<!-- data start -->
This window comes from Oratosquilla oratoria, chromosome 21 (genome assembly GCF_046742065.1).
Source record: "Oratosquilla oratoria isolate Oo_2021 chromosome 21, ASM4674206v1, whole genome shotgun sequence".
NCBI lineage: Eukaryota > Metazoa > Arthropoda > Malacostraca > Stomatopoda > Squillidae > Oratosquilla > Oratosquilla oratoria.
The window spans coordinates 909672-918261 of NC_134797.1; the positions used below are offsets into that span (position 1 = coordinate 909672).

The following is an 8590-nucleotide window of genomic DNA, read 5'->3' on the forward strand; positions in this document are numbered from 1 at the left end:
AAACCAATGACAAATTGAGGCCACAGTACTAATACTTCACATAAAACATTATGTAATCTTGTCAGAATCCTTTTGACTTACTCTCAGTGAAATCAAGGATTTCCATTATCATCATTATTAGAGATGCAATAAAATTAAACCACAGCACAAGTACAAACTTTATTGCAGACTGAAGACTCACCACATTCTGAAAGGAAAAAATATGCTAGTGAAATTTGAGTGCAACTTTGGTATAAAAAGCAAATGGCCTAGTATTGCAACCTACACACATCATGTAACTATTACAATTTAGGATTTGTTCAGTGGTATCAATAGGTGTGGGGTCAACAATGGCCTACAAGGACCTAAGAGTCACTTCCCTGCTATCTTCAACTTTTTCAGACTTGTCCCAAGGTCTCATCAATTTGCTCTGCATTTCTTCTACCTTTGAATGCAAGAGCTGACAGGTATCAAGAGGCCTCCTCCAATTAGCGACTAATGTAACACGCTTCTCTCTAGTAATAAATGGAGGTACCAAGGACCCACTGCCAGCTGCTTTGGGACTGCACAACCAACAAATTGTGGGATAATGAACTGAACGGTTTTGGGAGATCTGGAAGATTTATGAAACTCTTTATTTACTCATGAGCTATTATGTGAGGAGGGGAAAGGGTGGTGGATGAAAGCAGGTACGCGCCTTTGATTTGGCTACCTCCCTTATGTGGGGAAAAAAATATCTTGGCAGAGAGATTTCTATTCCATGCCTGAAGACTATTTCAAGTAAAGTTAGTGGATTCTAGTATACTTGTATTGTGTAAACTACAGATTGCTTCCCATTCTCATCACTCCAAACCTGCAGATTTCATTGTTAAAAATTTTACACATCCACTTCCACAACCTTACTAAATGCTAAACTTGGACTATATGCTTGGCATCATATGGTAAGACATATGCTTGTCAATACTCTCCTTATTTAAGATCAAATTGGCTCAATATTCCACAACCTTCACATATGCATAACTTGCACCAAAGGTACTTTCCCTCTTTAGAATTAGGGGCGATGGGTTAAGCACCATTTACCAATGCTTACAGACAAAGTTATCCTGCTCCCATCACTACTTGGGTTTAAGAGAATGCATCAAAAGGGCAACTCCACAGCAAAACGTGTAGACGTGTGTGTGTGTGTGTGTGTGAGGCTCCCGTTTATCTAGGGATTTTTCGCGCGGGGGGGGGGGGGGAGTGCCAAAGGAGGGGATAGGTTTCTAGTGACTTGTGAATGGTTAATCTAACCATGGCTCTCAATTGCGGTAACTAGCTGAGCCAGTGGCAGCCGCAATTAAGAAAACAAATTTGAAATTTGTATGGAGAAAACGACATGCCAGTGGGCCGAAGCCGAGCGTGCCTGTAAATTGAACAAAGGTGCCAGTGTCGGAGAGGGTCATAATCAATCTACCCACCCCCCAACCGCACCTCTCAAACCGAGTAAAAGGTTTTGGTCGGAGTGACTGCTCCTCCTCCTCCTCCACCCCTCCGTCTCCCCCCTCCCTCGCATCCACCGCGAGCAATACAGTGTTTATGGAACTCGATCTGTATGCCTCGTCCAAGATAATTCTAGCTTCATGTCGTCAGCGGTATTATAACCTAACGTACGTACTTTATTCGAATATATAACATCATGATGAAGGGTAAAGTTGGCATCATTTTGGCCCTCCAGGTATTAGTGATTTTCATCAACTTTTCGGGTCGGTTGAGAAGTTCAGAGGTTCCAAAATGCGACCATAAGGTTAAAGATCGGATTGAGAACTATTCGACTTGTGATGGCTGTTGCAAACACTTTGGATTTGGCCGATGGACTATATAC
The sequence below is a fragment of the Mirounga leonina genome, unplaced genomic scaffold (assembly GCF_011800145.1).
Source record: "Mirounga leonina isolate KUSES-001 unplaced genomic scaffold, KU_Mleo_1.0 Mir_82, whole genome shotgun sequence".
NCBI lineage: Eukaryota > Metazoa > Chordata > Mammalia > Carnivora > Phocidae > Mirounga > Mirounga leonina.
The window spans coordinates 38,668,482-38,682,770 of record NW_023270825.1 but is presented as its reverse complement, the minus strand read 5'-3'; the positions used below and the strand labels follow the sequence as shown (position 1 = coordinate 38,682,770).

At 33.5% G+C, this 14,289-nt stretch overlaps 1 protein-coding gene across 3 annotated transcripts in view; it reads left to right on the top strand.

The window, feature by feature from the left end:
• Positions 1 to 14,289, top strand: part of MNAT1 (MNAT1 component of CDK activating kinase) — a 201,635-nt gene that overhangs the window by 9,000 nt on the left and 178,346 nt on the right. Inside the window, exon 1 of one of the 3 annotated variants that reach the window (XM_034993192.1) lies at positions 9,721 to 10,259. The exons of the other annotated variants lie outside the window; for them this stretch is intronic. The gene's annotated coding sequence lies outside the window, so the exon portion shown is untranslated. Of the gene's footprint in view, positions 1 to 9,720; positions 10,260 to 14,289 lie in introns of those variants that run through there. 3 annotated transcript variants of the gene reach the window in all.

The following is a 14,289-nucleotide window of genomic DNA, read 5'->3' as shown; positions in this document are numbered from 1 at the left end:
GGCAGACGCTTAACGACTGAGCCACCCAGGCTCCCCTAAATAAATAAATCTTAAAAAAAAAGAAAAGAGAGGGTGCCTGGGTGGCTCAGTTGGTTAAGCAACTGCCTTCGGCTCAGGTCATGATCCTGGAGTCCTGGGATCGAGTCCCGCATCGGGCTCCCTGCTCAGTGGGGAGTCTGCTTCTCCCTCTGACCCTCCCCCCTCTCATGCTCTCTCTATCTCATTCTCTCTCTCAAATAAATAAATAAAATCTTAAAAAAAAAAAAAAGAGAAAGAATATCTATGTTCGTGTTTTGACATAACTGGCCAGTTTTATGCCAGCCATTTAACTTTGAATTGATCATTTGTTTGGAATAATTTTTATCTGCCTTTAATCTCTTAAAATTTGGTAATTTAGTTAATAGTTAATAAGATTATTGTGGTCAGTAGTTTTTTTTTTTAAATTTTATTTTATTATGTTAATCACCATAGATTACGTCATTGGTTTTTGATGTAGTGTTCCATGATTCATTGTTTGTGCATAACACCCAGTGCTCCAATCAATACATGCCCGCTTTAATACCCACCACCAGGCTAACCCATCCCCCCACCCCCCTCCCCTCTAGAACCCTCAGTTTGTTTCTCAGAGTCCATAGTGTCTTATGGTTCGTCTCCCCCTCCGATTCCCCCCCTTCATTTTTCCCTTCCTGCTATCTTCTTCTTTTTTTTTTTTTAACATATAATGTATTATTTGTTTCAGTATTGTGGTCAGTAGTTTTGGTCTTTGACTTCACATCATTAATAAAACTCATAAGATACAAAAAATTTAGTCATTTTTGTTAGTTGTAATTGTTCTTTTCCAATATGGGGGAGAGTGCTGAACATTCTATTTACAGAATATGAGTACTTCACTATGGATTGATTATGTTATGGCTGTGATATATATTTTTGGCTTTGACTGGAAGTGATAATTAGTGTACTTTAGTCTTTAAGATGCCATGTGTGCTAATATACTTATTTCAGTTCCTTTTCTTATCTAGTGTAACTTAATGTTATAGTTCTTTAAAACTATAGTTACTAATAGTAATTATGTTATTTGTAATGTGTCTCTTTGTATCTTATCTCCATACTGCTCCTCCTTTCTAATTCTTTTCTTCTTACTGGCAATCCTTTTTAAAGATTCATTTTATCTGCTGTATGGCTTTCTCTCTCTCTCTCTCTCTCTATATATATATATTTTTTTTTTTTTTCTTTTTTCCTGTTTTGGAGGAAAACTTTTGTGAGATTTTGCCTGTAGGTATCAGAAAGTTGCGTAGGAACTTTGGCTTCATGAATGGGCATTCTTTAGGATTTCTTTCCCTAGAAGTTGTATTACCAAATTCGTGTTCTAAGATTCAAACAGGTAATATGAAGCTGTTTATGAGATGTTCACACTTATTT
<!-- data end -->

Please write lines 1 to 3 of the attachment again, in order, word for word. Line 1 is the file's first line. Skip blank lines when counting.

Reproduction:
This window comes from Oratosquilla oratoria, chromosome 21 (genome assembly GCF_046742065.1).
Source record: "Oratosquilla oratoria isolate Oo_2021 chromosome 21, ASM4674206v1, whole genome shotgun sequence".
NCBI lineage: Eukaryota > Metazoa > Arthropoda > Malacostraca > Stomatopoda > Squillidae > Oratosquilla > Oratosquilla oratoria.